The Walking Dead: Season 6, October Edition – Rick Grimes, the Man With the Plan

Well, Rick’s big plan to redirect a ginormous herd away from Alexandria (let’s call it “Operation Zillions of Zombies”) has gone spectacularly pear-shaped.

Rick hasn’t been a “good guy” for at least a season, now. He’s embraced his own brutality. His conscience is 90% scar tissue. He’s lost his ability to trust, or relate to, anyone outside his core group of survivors—which is a big problem because he’s become the de facto leader of Alexandria. The Alexandrians fell in line behind Rick because he convinced them it was the only way to survive.

But how has Rick held up his end of that bargain? The first three episodes of Season 6 put Rick’s leadership to the test and found it wanting. So can any good come of this latest string of disasters?

Well, the supporting cast is down to a manageable size again. And maybe—just maybe—this is Rick’s chance to realize the cost of his own tunnel-vision.

No one bought into the myth of Rick as a ruthless-but-effective leader more than Rick himself. Since Terminus, though, he’s cut out the middle and started seeing “ruthless” and “effective” as synonyms. We saw this back in Georgia when Rick argued with Tyreese over how to get into Grady Memorial Hospital. He had total faith in his own “murder everyone” plan, and only accepted Tyreese’s alternate “murder-optional” plan because everyone else preferred it. Now he just led a group of untested Alexandrians into danger and wrote them off as dead when the plan went bad—hardly the fierce loyalty Deanna brought him in for.

And let’s be honest: Operation Zillions of Zombies was never going to go well because this is The Walking Dead. But it’s important to understand that everything that’s gone wrong this season has been due to unforced errors by Rick.

You may think I’m being too hard on Rick. After all, it’s not his fault that the zombie herd broke out of the quarry early, forcing him to execute Operation Z.O.Z. ahead of schedule. That wasn’t really the problem, though. It wasn’t until The Most Annoying Sound In The World diverted the herd that Operation Z.O.Z. broke down.

But that noise was the result of the Wolves’ raid on Alexandria. Am I saying that was Rick’s fault? Yes, I am. The Wolves were apparently smart enough to attack while Alexandria’s most competent survivors were away. Rick knew the Wolves were out there—he would have heard about them from Morgan and Daryl, and he ran into their handiwork himself in Richmond—and he should have put together that they would have Aaron’s backpack, so they would know what an appealing target Alexandria was. But he chose to put a plan in motion that would leave Alexandria barely defended.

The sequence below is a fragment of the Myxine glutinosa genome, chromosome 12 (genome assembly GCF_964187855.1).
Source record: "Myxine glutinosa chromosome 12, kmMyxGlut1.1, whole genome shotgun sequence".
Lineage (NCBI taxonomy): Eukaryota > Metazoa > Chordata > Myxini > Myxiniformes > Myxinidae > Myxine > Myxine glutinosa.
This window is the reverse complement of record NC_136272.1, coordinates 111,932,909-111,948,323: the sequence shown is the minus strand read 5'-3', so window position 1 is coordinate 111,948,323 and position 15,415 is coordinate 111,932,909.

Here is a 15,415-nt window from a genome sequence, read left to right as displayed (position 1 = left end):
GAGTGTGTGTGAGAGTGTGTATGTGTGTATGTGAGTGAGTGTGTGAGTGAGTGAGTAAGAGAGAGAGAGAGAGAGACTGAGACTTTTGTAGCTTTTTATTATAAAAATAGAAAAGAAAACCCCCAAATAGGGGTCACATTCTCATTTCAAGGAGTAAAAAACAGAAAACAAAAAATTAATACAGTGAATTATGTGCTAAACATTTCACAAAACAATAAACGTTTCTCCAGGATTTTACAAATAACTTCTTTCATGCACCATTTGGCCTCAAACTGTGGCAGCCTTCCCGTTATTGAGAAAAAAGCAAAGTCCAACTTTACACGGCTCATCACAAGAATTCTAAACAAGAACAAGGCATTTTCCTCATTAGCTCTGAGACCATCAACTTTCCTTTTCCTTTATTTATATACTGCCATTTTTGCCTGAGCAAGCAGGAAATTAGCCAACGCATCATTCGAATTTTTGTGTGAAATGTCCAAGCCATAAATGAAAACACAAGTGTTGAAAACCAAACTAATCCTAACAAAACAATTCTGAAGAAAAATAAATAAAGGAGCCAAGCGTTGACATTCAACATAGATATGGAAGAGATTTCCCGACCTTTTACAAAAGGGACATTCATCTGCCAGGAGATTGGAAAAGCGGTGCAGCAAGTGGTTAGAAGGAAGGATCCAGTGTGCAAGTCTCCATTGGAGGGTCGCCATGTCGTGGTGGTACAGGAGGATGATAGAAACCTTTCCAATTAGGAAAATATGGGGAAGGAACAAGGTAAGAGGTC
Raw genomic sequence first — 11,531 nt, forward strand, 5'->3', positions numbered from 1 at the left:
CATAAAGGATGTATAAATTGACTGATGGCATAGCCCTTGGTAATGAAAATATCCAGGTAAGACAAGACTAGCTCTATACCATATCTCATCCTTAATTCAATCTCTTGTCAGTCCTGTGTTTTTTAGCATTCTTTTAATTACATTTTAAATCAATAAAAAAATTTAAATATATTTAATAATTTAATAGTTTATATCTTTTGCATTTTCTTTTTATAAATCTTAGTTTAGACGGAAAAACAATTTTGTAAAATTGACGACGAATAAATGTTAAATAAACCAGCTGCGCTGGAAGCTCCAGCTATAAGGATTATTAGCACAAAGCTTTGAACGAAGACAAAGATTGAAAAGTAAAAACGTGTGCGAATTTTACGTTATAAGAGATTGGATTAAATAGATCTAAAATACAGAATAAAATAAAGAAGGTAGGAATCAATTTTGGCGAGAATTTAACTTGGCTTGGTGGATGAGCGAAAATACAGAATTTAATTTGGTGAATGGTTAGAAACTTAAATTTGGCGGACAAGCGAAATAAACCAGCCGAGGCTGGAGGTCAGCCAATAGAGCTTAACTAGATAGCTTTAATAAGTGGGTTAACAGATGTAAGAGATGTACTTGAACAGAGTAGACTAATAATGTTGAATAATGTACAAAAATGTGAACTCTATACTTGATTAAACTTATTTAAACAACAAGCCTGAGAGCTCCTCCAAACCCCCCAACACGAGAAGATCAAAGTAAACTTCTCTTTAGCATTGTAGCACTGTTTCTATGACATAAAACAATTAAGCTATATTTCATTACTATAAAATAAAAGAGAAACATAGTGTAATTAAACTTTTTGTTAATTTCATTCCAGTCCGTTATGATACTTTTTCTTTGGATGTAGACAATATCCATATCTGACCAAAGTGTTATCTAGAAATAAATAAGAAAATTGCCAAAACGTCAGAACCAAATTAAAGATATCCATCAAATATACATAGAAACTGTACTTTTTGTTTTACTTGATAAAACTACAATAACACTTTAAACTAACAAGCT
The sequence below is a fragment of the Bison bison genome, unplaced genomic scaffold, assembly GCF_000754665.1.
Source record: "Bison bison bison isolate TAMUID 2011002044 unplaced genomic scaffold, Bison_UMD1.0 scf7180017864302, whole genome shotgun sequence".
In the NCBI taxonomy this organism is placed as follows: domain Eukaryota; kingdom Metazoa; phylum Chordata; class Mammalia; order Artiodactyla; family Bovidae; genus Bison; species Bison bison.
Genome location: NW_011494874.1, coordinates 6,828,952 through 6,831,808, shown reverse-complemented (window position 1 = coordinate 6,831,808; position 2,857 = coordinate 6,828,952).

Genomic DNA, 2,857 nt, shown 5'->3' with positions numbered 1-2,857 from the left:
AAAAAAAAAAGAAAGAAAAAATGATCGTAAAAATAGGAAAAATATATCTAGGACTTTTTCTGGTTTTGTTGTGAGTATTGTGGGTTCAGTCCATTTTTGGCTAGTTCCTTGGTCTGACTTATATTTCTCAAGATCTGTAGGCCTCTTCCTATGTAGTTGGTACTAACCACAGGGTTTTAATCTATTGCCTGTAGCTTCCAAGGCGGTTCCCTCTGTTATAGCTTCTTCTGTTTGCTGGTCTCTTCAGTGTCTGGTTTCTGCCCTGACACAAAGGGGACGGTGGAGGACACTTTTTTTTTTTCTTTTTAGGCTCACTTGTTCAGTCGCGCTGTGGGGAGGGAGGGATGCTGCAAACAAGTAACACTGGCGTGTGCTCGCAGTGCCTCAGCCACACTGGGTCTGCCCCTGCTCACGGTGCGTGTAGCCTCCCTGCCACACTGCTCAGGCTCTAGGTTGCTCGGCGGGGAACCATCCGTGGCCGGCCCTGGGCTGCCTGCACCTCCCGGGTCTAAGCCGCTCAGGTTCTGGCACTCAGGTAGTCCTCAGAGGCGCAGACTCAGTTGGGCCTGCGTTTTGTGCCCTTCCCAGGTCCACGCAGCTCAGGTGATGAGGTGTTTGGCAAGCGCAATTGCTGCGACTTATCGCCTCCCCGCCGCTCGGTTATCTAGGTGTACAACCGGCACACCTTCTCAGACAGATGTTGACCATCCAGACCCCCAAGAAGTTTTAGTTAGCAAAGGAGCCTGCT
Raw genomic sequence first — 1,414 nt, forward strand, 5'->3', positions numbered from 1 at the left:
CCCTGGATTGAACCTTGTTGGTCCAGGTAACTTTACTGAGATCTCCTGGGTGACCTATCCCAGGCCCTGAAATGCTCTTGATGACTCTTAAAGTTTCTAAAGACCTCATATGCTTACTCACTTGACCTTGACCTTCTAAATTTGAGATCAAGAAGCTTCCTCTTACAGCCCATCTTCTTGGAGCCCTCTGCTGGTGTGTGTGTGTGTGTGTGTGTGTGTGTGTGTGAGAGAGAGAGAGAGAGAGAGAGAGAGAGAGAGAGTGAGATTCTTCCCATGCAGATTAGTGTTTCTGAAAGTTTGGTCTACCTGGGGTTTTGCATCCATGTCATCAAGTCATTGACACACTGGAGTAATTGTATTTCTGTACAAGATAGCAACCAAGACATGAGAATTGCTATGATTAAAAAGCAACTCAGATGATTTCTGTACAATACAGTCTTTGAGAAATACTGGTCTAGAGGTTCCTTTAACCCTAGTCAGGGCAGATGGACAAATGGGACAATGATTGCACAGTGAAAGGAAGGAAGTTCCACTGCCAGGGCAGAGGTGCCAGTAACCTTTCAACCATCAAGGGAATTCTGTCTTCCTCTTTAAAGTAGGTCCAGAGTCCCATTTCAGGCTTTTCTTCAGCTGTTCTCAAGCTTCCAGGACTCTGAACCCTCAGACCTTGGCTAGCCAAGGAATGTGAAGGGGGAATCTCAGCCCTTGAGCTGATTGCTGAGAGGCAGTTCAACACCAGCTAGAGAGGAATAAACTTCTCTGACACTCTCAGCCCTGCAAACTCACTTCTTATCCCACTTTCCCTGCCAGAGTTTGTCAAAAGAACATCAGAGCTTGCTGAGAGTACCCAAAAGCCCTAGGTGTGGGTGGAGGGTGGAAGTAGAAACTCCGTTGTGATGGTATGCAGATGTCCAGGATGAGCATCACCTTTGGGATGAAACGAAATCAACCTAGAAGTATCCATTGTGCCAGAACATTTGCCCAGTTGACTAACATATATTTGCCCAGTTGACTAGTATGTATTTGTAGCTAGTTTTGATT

As doomed naysayer Carter said, “There’s gotta be another play.”

Remember that it was Rick who stressed the need for armed guards on Alexandria’s walls. He understood that the settlement had to protect itself from humans as well as zombies. If Rick had kept Alexandria’s fighters at home, the Wolves couldn’t have done nearly as much damage. On top of that, Alexandria would almost certainly be in a better position to fend off whatever part of the herd came its way.

Maybe the least risky play would have been to sit tight behind Alexandria’s walls. The truth is that Rick’s not capable of sitting tight—he had to face the danger head-on. Consider the end of “Forget” last season, where Rick leaned longingly against the wall listening to the zombie on the other side, or “Try,” where almost the whole stir-crazy crew contrived to sneak outside for some unnecessary danger.

Toward the end of this last episode, Rick even had to give a pep talk to the team with the most boring job—driving agonizingly slowly at the head of the herd—reminding them to stay the course instead of running to the battle in Alexandria. If Rick had restrained his own impulses earlier, he wouldn’t be in his current position.

That position, right now, is trapped in a stalled RV as the herd shambles around him toward Alexandria, where he left his own children undefended. He’s going to have a long time to consider how his own errors led to this.

P.S.
I’ll spare just a few words to mention what everyone else is talking about after episode 3. “Is Glenn really dead?” the internet cried out in unison. Betteridge’s Law is useful here: when a headline ends in a question mark, the answer is probably “no.”

Well, Rick’s big plan to redirect a ginormous herd away from Alexandria (let’s call it “Operation Zillions of Zombies”) has gone spectacularly pear-shaped. Rick hasn’t been a “good guy” for at least a season, now. He’s embraced his own brutality. His conscience is 90% scar tissue. He’s lost his ability to trust, or relate to, anyone outside his core group of survivors—which is a big problem because he’s become the de facto leader of Alexandria. The Alexandrians fell in line behind Rick because he convinced them it was the only way to survive. But how has Rick held up his…

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